Everybody in the academic community has heard of MOOCs – Massive Online Open Courses – by now. But how about MOOOPs – “massively obsolete ordinary operating procedures”?
For more than a hundred years, the standard operating procedure for the typical college course has included lectures, textbooks and exams to cover massive amounts of information – but left out the methods of thought that lead to creating the information.
The annual January Teaching Workshop to be held Jan. 11 and sponsored by the University of Virginia Teaching Resource Center, will offer practical and inspirational approaches to teaching students “disciplinary thinking” – how to think like a historian or a scientist, for example.
One approach, known as “flipping the classroom,” continues as the Teaching Resource Center’s yearlong theme.
“Flipping the classroom” encompasses methods that deliver course content outside of class in a variety of ways, then turn class time into face-to-face time – a workshop where students can explore course concepts, apply new knowledge, test their skills and interact through hands-on activities.
Other workshop approaches and topics include discussions about new, technologically enhanced “hybrid” courses; the use of social media in building community; students’ responsibilities for their learning and classroom behavior; and online education at U.Va.
The teaching workshop’s interactive sessions, free and open to faculty and graduate teaching assistants, will be held in Nau and Gibson halls. Participants may attend one session or the full day. Pre-registration is not required, but it is encouraged.
After a registration period from 8:30 to 9 a.m., the event begins with the plenary session’s guest speaker, Lendol Calder, a history professor at Augustana College in Rock Island, Ill.
Smaller concurrent sessions follow. The final one, from 1 to 2 p.m., will feature staff from the Arts and Sciences Center for Instructional Technology highlighting some instructional design elements to consider when flipping a course and demonstrating some hardware and software suggested for a successful flip. Click here for the complete schedule.
Calder, a recent winner of the CASE/Carnegie Illinois Professor of the Year award, has worked to advance the field of history teaching and learning. His talk, “Have I Flipped? Teaching Disciplinary Thinking Through Signature Pedagogies,” will explore innovative teaching practices that promote academic modes of thought and scholarship.
“Disciplinary thinking” refers to the habits of mind that scholars in the disciplines use to create inquiries, construct knowledge and provide warrants for what they claim to know – all that combines to form “a signature pedagogy,” Calder said.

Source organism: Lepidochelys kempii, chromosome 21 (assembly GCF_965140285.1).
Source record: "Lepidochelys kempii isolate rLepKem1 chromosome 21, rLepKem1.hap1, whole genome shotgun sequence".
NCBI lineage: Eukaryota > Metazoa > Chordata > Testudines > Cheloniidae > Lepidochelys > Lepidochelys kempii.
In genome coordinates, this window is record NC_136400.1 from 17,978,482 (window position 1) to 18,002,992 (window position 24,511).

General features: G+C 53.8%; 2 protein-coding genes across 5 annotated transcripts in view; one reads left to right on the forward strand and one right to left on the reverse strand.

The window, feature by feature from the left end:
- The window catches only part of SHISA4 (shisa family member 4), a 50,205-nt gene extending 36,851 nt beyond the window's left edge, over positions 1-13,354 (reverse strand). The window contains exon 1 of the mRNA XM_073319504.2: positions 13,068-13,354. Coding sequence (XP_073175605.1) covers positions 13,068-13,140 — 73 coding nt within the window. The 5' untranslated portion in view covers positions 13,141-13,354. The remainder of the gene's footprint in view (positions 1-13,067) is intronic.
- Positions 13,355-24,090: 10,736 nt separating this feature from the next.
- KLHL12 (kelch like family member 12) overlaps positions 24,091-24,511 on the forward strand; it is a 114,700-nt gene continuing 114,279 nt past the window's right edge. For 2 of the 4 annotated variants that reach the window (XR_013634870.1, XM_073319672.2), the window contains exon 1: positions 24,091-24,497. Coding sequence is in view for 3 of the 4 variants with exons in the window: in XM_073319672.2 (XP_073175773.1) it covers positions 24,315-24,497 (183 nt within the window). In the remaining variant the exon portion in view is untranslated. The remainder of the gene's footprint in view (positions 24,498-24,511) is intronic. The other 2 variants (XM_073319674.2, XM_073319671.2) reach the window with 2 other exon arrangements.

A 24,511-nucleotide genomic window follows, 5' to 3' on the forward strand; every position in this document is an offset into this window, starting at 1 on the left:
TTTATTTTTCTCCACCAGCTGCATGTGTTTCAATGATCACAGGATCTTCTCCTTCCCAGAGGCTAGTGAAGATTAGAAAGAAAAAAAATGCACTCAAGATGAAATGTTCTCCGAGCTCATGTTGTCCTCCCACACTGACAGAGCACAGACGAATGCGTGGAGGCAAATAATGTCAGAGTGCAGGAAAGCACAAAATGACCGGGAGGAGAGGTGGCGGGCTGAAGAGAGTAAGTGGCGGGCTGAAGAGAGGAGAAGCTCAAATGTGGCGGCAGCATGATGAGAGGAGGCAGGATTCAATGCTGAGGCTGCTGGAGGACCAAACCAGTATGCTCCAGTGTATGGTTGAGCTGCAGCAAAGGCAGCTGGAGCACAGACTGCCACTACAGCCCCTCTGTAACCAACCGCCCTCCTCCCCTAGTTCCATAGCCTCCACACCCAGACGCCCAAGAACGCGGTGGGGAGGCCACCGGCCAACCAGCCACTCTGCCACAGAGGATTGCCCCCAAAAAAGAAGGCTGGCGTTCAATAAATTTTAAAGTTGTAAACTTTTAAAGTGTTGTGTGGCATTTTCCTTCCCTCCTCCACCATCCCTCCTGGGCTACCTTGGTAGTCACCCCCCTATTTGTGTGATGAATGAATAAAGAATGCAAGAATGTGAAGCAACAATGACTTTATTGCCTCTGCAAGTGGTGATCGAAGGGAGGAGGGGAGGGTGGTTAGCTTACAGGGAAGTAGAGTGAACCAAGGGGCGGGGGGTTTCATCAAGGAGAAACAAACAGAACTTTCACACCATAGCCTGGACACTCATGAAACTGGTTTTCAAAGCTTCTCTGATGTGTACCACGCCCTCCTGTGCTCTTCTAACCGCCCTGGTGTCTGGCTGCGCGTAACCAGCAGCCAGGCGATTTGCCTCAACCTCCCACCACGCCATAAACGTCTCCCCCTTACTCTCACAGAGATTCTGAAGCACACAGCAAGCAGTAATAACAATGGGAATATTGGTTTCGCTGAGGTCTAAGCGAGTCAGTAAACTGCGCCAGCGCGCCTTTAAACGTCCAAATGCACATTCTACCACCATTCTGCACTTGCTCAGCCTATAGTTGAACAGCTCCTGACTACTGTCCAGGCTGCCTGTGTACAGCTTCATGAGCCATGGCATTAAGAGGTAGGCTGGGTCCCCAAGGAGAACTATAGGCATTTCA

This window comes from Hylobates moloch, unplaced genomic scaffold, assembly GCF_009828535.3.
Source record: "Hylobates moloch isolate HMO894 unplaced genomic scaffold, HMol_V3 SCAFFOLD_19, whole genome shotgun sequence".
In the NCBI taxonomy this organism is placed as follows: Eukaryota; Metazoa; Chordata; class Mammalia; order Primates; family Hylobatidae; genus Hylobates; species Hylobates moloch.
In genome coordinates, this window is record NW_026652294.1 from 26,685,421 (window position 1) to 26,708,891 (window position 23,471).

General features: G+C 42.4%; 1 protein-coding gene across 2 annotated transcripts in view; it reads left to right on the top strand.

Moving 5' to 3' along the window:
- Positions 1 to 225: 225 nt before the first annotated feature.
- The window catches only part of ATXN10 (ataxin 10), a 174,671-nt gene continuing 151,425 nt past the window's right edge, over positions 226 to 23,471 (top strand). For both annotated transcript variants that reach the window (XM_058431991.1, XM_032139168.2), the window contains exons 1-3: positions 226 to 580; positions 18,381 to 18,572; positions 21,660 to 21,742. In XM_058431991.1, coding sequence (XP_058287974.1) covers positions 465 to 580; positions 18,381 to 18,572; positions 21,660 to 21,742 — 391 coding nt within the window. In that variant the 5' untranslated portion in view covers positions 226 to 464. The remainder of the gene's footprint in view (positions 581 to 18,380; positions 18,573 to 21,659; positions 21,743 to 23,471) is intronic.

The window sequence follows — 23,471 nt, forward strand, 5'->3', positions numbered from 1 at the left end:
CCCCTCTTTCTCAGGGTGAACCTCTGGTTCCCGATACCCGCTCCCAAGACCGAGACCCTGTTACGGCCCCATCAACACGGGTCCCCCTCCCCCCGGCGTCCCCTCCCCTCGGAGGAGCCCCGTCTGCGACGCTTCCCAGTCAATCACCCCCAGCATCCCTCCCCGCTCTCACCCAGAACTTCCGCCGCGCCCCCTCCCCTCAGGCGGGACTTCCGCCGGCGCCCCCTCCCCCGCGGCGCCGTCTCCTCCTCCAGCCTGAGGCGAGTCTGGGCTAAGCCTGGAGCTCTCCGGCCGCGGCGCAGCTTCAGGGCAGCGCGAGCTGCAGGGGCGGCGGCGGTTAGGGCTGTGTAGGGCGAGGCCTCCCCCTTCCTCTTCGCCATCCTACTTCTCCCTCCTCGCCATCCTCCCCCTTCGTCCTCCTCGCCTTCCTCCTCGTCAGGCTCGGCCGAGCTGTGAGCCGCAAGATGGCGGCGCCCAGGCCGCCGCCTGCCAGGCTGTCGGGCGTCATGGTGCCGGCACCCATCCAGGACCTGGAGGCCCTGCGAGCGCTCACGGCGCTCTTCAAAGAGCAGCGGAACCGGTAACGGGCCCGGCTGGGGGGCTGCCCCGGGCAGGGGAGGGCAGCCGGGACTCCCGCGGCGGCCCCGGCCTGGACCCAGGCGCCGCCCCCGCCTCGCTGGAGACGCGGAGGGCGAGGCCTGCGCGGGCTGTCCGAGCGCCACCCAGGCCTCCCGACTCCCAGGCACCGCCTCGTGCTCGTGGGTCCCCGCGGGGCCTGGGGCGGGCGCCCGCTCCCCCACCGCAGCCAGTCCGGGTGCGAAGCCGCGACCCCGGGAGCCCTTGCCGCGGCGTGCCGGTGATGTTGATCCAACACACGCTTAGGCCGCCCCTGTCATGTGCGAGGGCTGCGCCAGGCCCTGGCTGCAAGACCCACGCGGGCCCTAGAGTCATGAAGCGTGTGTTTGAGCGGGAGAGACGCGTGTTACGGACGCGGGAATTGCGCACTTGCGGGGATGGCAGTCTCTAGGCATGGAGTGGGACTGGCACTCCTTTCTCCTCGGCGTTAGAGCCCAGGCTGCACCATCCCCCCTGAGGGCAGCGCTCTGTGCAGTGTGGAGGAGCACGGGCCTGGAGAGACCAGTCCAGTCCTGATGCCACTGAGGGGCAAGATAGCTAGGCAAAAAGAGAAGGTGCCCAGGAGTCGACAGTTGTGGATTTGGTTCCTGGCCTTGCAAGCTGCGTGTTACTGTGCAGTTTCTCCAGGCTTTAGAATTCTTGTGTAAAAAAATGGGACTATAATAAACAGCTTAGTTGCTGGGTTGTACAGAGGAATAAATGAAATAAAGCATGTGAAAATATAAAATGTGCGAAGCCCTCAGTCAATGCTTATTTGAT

When subjects get “covered,” academic disciplinary thinking gets “covered up,” as Calder has described it. His 1996 essay, “Uncoverage: Toward a Signature Pedagogy for the History Survey,” called on history teachers to demystify historical-mindedness by uncovering historians’ basic modes of thought in the classroom.
Disciplinary thinking is what teachers really want their students to know, especially in a world where information is a click away and always changing. But, he asks, how to teach cognitive habits effectively?
Calder will emphasize what is “beyond coverage” – using methods that lead to “uncovering” for students the distinctive modes of thought underlying individual disciplines.
A session from 10:30 a.m. to noon, “Reports from the Hybrid Frontier: Ups, Downs, Lessons Learned,” will focus on another new approach to teaching. Three U.Va. professors who took up U.Va. President Teresa A. Sullivan’s “Challenge for Newly Hybrid Technology-Enhanced Courses” will talk about their experiences designing and delivering the courses in a compressed time frame of a few weeks.
Biology professor Claire Cronmiller and Colleen Kelly, associate professor and director of the M.F.A. Acting Program in the drama department, both from the College of Arts & Sciences, and Law School professor J.H. “Rip” Verkerke are among 10 U.Va. professors who planned courses enriching traditional in-class activities with Web-based or digital technologies to deepen student engagement and learning.
“It’s a great tune-up for the new semester,” said Judith Reagan, the center’s senior associate director and teaching workshop coordinator.